Over the years I have developed a method of adjusting the valves on V-4's that is accurate and quick. The  crank and rotor position is the same using the rotor TDC marks. Make sure that the cylinder you are adjusting the valves for is on TDC compression stroke. On the rear cylinders the cam lobes will be pointing AWAY from each other, and on the front cylinders the lobes will be facing UP and slightly towards each other when the particular cylinder to be adjusted is at the correct position.

Loosen and back off the adjusting nuts on the intake and exhaust rockers.  Place a .004" feeler gauge between the cam lobe and rocker arm. Snug down the adjusting screws (with your fingers) until each screw just touches the valve tip, then move the feeler gauge back and forth to make sure there is drag (not tight/not loose) and tighten the nuts with a wrench. Now recheck the clearance at the valve with a .006" feeler gauge. The feel should be a snug .006" or a loose .005". Re-adjust the screw if you dont get this feel on all four valves. Use same procedure on remaining three cylinders.  There is a 1.5 to 1 rocker arm ratio, so .004" at the cam gives you a snug .006" at the valve. This procedure reduces the risk of uneven rocker adjustment. Once you get the feel of a snug .006" clearance, you will find you have proper setting for long cam life and minimal (if any) clatter.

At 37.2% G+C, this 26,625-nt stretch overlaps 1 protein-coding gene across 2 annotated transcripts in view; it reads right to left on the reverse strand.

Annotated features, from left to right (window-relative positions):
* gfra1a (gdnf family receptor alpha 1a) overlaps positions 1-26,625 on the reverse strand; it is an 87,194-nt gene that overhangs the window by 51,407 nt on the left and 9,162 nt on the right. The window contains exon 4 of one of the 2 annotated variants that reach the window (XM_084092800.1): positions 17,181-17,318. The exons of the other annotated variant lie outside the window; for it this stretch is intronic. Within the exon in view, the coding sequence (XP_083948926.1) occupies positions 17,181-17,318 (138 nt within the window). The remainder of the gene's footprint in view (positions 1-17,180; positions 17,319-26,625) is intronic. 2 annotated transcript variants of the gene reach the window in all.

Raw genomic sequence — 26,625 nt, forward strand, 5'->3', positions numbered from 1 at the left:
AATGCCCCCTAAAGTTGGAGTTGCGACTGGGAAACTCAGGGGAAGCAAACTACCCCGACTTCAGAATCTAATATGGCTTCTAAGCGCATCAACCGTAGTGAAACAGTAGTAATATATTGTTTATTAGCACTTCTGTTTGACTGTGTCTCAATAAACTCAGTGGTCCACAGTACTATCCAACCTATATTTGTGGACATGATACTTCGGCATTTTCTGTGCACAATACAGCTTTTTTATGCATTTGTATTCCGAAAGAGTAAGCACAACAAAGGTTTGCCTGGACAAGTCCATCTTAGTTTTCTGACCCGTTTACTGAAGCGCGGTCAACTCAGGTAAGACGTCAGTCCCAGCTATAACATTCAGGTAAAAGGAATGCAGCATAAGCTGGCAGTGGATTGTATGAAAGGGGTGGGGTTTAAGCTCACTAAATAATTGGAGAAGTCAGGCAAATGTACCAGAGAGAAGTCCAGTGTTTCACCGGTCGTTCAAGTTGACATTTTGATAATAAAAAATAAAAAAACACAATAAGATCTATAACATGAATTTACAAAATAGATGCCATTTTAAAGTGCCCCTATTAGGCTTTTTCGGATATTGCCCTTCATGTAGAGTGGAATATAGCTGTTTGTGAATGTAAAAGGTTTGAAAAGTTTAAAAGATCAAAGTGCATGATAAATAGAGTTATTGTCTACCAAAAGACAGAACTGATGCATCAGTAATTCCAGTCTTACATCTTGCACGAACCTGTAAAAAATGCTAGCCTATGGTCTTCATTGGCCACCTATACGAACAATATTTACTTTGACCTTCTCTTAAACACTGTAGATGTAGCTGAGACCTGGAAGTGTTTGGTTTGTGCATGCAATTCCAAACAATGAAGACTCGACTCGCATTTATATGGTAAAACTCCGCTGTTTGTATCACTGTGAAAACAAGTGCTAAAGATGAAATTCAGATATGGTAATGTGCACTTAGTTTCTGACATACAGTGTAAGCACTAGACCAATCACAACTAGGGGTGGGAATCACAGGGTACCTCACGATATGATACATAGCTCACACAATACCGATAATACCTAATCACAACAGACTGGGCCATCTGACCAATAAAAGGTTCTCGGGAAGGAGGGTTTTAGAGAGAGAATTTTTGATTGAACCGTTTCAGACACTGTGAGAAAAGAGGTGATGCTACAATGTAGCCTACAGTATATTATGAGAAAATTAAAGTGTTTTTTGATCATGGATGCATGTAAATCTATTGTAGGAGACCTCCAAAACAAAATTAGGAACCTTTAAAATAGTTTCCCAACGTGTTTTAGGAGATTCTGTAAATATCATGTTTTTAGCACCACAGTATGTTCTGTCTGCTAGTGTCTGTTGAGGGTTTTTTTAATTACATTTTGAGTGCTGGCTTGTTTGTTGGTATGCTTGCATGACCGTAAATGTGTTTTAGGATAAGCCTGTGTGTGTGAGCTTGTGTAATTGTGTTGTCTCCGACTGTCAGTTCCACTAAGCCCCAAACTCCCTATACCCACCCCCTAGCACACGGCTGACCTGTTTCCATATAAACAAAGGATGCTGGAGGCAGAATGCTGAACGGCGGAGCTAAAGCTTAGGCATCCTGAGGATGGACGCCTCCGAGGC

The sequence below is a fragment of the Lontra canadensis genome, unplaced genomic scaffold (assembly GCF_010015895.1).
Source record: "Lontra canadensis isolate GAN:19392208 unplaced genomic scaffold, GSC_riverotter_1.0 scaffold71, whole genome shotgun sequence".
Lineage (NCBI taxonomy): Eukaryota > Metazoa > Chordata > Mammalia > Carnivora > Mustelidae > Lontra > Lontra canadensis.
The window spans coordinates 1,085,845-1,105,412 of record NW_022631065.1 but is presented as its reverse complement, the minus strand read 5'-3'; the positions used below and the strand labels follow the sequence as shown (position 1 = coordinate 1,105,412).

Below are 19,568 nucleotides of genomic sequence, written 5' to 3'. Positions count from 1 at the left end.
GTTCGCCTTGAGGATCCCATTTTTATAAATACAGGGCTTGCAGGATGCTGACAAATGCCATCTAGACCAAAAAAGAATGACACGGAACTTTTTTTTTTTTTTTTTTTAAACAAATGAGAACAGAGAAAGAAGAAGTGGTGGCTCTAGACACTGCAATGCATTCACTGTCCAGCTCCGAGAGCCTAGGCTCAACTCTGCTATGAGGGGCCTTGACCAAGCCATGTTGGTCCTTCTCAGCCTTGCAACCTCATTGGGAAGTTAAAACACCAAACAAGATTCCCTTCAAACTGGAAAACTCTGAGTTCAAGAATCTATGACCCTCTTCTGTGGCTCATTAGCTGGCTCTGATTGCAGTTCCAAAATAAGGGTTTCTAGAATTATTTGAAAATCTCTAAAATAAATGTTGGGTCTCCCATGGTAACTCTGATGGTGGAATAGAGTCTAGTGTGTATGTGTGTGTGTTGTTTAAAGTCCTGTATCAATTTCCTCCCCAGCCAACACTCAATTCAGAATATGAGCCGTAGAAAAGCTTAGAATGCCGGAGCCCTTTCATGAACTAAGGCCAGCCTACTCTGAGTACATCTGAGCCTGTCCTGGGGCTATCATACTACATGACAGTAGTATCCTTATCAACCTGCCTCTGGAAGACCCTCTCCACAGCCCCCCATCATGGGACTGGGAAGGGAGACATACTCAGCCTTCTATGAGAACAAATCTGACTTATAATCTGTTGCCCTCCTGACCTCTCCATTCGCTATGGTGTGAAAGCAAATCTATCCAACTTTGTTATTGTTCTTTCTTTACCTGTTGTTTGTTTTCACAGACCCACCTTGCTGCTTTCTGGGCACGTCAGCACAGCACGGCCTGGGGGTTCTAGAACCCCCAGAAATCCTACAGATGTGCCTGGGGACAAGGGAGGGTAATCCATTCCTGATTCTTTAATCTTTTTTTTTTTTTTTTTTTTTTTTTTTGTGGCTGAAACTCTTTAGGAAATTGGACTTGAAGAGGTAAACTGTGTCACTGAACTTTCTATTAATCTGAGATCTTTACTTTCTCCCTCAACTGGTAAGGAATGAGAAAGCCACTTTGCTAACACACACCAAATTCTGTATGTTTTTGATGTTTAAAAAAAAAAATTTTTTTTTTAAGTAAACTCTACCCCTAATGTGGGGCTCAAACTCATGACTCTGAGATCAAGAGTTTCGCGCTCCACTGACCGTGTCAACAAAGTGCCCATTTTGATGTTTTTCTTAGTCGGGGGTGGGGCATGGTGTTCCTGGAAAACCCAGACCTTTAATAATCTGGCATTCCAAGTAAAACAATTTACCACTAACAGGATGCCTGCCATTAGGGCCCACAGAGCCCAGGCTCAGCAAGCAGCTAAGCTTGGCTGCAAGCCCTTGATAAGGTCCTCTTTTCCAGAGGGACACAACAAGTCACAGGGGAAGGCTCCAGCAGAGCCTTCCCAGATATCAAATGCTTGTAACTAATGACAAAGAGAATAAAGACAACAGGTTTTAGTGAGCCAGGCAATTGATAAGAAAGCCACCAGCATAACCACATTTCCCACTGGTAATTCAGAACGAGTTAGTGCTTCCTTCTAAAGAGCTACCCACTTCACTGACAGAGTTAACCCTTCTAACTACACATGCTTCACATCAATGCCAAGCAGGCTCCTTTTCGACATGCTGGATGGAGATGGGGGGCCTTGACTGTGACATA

IMPORTANT: I always torque the adjusting nuts to 15 ft.lbs. Tighten the nuts with a wrench enough so they wont come loose, then rotate engine until rocker arm depresses valve about half way.  This will allow room for the torque wrench and the pressure against the adjusting screw will keep it from turning while you are torqueing.